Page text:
We grow a number of different species of Gudgeons at Aquablue. The two main species
we are currently doing are Striped Gudgeons Gobiomorphus australis and
Flathead Gudgeons Philypnodon grandiceps. Both of these are natives of Eastern
Australia and thrive in both fish tanks and dams.
We sell most of the gudgeons produced to Councils and environmentally conscious
people who have constructed artificial water bodies and need native small fish to stock
them with to control mosquitos. Gudgeons, when released into wetlands or dams, etc.
rapidly produce viable populations of fish which naturally reproduce and create a food
source for all other animals.
As a native fish, if flooding occurs and some escape, they are not harmful to the
local environment and can only enhance it. Gudgeons do not grow very large. They
average in the dam approximately 80 to 100 mm long head to tail. Larger animals can
grow to 150mm but this is rare. As a small native fish which reproduces readily they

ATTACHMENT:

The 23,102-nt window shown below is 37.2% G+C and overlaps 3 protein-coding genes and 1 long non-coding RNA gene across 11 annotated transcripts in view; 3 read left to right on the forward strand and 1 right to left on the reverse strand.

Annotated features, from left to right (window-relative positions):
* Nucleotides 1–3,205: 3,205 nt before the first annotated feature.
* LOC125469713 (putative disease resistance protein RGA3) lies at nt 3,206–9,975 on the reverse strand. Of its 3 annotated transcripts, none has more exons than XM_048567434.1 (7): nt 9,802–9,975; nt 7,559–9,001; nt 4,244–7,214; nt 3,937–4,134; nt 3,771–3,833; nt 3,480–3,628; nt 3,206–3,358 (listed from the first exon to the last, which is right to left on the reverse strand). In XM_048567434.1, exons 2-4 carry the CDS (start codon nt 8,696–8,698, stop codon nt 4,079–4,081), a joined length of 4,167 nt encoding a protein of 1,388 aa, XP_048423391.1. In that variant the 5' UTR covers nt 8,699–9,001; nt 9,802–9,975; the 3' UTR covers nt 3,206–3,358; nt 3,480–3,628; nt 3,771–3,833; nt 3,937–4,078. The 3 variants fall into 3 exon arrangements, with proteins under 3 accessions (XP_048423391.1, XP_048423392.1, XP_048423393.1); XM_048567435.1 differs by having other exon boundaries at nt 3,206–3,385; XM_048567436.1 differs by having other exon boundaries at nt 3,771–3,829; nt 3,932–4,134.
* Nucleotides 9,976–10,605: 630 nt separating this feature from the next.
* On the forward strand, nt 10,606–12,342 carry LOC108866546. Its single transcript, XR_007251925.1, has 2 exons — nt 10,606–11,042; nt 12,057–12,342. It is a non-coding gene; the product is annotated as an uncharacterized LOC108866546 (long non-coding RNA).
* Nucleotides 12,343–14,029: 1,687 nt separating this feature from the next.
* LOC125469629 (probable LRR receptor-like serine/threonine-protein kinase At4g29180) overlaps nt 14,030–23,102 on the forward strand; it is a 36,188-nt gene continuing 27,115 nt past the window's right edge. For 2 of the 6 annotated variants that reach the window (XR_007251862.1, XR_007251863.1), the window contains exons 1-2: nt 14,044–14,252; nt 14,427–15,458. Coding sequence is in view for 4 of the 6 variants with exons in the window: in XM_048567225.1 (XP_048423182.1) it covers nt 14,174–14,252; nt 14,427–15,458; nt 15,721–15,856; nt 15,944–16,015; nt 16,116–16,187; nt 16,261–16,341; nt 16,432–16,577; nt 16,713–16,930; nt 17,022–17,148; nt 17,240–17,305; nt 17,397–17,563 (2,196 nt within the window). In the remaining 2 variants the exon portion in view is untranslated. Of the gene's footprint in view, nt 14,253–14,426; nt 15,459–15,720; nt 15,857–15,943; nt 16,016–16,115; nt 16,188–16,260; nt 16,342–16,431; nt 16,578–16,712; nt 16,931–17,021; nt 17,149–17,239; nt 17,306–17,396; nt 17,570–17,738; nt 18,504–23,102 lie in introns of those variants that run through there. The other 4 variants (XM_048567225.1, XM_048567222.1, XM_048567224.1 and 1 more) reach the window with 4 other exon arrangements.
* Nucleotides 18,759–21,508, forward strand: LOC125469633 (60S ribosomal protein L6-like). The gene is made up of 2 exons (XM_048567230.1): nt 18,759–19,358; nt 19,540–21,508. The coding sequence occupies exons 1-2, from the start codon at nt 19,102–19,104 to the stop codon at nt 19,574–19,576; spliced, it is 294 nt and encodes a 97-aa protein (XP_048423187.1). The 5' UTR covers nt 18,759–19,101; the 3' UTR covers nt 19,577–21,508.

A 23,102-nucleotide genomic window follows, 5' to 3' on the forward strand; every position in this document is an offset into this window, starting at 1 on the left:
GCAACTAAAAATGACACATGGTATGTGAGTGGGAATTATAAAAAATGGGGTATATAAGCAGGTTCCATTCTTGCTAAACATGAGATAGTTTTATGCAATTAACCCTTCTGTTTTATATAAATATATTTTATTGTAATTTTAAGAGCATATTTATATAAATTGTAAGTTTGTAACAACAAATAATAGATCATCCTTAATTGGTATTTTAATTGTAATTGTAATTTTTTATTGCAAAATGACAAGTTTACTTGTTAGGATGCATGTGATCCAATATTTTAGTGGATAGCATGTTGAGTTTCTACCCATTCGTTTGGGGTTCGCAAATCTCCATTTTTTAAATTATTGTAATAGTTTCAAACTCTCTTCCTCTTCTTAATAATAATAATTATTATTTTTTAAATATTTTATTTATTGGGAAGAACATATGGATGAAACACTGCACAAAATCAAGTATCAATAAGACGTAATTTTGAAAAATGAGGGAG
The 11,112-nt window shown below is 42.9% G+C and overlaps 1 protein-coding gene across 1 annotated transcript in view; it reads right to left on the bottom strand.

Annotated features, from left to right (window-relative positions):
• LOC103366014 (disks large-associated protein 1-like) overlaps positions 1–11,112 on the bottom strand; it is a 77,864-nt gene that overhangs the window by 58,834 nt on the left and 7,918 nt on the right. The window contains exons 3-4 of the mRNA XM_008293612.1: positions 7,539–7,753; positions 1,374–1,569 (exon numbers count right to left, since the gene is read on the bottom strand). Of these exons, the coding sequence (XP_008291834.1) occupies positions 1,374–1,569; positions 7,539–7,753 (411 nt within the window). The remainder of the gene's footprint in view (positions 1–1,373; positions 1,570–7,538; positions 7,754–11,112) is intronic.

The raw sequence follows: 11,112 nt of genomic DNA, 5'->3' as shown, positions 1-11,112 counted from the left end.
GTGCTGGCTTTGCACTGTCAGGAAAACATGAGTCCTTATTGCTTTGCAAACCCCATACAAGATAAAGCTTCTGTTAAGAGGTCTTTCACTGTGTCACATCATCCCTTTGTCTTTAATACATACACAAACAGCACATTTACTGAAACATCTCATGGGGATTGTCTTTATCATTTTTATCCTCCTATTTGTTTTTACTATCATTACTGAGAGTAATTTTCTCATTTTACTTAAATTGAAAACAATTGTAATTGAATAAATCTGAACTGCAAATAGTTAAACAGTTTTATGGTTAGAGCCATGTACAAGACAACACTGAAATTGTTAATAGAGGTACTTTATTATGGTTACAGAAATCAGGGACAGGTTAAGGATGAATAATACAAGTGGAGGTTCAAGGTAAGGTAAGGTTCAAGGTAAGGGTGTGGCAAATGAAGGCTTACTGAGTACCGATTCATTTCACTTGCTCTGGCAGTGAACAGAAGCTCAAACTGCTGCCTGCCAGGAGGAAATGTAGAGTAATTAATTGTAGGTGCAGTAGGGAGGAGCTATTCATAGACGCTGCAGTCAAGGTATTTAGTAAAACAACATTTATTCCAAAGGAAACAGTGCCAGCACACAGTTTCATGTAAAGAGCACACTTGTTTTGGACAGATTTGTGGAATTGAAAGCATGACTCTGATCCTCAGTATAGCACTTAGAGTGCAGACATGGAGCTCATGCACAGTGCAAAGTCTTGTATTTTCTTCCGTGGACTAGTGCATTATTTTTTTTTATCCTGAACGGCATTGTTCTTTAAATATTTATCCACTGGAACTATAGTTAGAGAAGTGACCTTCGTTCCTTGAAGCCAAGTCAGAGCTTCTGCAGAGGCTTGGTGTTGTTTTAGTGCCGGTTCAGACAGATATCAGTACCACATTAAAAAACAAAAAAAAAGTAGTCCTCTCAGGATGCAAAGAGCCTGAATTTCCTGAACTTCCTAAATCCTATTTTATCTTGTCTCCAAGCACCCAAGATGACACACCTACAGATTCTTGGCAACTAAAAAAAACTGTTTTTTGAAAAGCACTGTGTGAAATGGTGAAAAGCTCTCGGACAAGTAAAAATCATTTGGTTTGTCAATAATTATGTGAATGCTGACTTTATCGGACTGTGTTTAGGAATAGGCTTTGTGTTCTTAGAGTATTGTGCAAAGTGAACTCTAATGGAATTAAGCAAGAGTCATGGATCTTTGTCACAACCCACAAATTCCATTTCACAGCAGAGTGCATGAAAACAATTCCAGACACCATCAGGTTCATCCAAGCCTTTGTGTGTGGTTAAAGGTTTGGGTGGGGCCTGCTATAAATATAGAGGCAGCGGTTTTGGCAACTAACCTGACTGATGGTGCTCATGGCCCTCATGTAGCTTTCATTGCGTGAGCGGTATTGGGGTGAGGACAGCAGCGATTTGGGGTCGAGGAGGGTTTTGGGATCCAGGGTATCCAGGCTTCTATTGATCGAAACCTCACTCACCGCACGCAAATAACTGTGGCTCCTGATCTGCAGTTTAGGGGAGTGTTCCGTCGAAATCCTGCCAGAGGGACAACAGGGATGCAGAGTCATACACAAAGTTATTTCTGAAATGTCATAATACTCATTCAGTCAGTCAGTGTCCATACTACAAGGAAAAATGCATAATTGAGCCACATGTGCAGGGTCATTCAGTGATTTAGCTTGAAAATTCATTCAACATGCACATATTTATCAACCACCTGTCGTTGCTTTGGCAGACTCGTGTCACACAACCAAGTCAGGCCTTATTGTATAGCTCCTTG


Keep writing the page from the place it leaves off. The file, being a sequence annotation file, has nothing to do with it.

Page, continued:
are becoming increasingly important to people stocking dams with large eating fish such
as Australian Bass or Yellowbelly. In the wild Gudgeons would be the main food source
of Bass. Stocking a dam with gudgeons prior to Bass release ensures a good food supply
in the dam and fast growing bass.
All our Gudgeons are produced in outside earthen ponds with other species.
Pollyculture - where we grow two or more species in the same pond - is extremely
important at Aquablue as we are commercial farmers and need to maximise the returns
from any given pond of water. Gudgeons are in all our broodstock and water storage
dams, however these populations are not harvested as they are there to create a food
source for other species.
Our specific Gudgeon ponds are our Mullet ponds. We commercially farm mullet and as
another crop in our mullet ponds we grow Gudgeons. Capture is simple as we use small
shrimp traps which we just drop in the pond. They are unbaited but the gudgeons are
very inquisitive and approx 20 per hour will just swim into the trap to check it